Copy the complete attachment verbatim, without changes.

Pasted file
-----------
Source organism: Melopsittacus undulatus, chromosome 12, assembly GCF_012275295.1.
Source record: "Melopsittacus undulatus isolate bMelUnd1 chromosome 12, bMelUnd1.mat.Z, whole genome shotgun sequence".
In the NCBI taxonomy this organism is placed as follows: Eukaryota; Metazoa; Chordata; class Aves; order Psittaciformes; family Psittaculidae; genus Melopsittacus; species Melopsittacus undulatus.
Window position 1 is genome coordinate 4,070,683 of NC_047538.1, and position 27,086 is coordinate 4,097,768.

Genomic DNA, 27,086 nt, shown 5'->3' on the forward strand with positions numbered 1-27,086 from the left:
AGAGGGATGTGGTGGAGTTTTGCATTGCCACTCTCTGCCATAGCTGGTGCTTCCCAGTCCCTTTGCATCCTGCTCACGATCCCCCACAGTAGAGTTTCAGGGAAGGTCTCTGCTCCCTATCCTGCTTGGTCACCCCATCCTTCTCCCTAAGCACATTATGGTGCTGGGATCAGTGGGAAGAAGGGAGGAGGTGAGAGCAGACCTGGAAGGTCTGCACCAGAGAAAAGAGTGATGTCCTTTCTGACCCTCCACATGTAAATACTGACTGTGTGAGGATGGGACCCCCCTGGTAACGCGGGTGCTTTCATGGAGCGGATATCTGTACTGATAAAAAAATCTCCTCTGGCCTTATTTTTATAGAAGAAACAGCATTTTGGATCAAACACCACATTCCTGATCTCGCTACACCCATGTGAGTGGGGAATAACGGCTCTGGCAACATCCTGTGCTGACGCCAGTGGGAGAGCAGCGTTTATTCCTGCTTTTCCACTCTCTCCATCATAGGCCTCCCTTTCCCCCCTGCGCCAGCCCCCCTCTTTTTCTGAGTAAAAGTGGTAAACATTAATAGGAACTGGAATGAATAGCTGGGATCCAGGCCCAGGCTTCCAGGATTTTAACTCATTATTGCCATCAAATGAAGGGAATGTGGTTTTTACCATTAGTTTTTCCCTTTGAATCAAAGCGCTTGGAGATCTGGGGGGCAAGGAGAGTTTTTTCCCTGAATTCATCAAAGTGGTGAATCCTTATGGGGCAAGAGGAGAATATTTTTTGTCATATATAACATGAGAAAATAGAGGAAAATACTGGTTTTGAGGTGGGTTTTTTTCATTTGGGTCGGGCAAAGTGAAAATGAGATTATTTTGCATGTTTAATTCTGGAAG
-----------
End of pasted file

Source organism: Melopsittacus undulatus, chromosome 12, assembly GCF_012275295.1.
Source record: "Melopsittacus undulatus isolate bMelUnd1 chromosome 12, bMelUnd1.mat.Z, whole genome shotgun sequence".
In the NCBI taxonomy this organism is placed as follows: Eukaryota; Metazoa; Chordata; class Aves; order Psittaciformes; family Psittaculidae; genus Melopsittacus; species Melopsittacus undulatus.
Window position 1 is genome coordinate 4,070,683 of NC_047538.1, and position 27,086 is coordinate 4,097,768.

Genomic DNA, 27,086 nt, shown 5'->3' on the forward strand with positions numbered 1-27,086 from the left:
AGAGGGATGTGGTGGAGTTTTGCATTGCCACTCTCTGCCATAGCTGGTGCTTCCCAGTCCCTTTGCATCCTGCTCACGATCCCCCACAGTAGAGTTTCAGGGAAGGTCTCTGCTCCCTATCCTGCTTGGTCACCCCATCCTTCTCCCTAAGCACATTATGGTGCTGGGATCAGTGGGAAGAAGGGAGGAGGTGAGAGCAGACCTGGAAGGTCTGCACCAGAGAAAAGAGTGATGTCCTTTCTGACCCTCCACATGTAAATACTGACTGTGTGAGGATGGGACCCCCCTGGTAACGCGGGTGCTTTCATGGAGCGGATATCTGTACTGATAAAAAAATCTCCTCTGGCCTTATTTTTATAGAAGAAACAGCATTTTGGATCAAACACCACATTCCTGATCTCGCTACACCCATGTGAGTGGGGAATAACGGCTCTGGCAACATCCTGTGCTGACGCCAGTGGGAGAGCAGCGTTTATTCCTGCTTTTCCACTCTCTCCATCATAGGCCTCCCTTTCCCCCCTGCGCCAGCCCCCCTCTTTTTCTGAGTAAAAGTGGTAAACATTAATAGGAACTGGAATGAATAGCTGGGATCCAGGCCCAGGCTTCCAGGATTTTAACTCATTATTGCCATCAAATGAAGGGAATGTGGTTTTTACCATTAGTTTTTCCCTTTGAATCAAAGCGCTTGGAGATCTGGGGGGCAAGGAGAGTTTTTTCCCTGAATTCATCAAAGTGGTGAATCCTTATGGGGCAAGAGGAGAATATTTTTTGTCATATATAACATGAGAAAATAGAGGAAAATACTGGTTTTGAGGTGGGTTTTTTTCATTTGGGTCGGGCAAAGTGAAAATGAGATTATTTTGCATGTTTAATTCTGGAAG